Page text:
Uma Satyavolu Rau
Although in general the name of poesy be taken for some fiction, and though it is a common saying, “Les poètes mentent de moult de choses [the poets lie about many things]," yet the end of poetry is truth, to advance which these feigned images are formed . . . --Christine de Pizan
Uma Satyavolu Rau’s interests and intellectual pursuits have always been across boundaries: her PhD dissertation spanned roughly the period of 1750-1870’s, and considers the influence of the Scottish Enlightenment on the Long-Nineteenth-Century/Victorian Britain’s ideas of Civilization and Empire. It is neither strictly Victorian/British Studies, nor Postcolonial Studies; not exclusively literary studies nor historiographical, but embraces the both/and of many divides. And yet literary canons and traditions from diverse languages and cultures have always been of interest to her; in the English department, she will find any chance to teach Homer or Milton or Toni Morrison that she can. But Uma also believes that canons are constantly being contested and reformed, and that students especially benefit from the critical analysis of why we value books and reading, and why certain books over others. She believes that Literature is the Infinite Conversation and is happiest when engaging students, individually and as a class, as they enter into this conversation and form communities of readers and readerships.
She is passionately interested in undergraduate education, and has taught in the English Department and in the University Honors College at Pitt: Project Seminar: Migrant Wor(l)ds: Commerce, Contagion, and the City in 19th-Century Best-Sellers (Spring 2020); Banned Books; Literature and Medicine; Prized Books; Essays and Memoirs; Detective Fiction (Jewish Studies); Detective Fiction (Global); War; Independent Study: ENGWRITING 1901-1030 Exploring Genre; Literature and Science; Short Story in Context; Forms of Prose; Victorian Novel; The Modernist Tradition; Victorian Literature; Nineteenth-Century British Literature; History and Politics of the English Language; Introduction to Critical Reading; Junior Seminar: Literature of Melancholy; Independent Study: Jane Austen’s Novels; Satire; Myth and Folklore; New Literature (Literature and the New); Literature and Race; Black Literature; Introduction to English; The Gothic Imagination; The Dramatic Imagination; Seminar In Composition; Reading Poetry; Introduction to Literature; Literature of the Americas; Introduction to Shakespeare; Immigrant Literature; World Literature in English.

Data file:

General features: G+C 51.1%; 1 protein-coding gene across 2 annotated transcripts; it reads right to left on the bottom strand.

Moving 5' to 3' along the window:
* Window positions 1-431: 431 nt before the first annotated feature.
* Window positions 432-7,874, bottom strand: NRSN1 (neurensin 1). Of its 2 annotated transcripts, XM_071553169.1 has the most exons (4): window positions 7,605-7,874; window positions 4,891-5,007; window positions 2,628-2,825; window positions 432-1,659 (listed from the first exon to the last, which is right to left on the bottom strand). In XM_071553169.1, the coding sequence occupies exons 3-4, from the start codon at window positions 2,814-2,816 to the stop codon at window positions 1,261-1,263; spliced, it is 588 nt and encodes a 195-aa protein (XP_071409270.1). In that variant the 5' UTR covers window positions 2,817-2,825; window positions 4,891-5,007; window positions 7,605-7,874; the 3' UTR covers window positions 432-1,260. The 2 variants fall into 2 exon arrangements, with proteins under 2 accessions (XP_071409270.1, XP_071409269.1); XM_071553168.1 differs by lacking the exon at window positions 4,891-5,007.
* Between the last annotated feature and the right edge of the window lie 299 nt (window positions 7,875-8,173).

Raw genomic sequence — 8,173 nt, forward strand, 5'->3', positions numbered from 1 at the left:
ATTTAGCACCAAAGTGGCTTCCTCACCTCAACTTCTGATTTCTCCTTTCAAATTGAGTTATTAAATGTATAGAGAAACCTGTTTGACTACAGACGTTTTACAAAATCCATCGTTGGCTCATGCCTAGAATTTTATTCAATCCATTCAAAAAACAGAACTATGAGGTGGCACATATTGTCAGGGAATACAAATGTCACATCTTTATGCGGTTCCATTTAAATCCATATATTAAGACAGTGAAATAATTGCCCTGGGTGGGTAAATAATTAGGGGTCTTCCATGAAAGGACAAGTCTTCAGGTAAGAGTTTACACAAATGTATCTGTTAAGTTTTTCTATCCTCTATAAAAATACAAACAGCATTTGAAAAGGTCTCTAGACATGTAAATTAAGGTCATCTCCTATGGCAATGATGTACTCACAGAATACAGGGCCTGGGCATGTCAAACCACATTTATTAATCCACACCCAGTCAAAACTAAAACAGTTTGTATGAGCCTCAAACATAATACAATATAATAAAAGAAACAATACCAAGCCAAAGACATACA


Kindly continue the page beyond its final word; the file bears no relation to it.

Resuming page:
Elsewhere, she has taught English Composition; Survey of American Literature I & II; Survey of British Literature I & II, World Literature; Postcolonial Literatures; Women’s Studies; Non-Western Literature; Civilization and Art; World Literature in English; General Writing.
Uma’s interests in the mission of the Humanities and her passionate devotion to old-fashioned concepts like Beauty and Truth have directed her, over the last few years, into transhistorical, transcultural courses which bridge the gaps between imaginative truth of literature (poetry, fiction) and the centrality of factual, scientific knowledge. “Beauty is nature’s fact,” Emily Dickinson tells us; and perhaps one might venture the corollary, that Fact is nature’s beauty. Uma’s devotion to promoting such interdisciplinary knowledge has led her to devise the course Literature and Medicine. She now co-ordinates the English Department’s Medical Humanities Undergraduate Research Fellows in their research into strengthening humanities education for undergraduate preparing for the medical and healthcare fields, as well as science writing and narrative medicine. Christine de Pizan again: “These are my habits and the way I spend my life: studying literature.”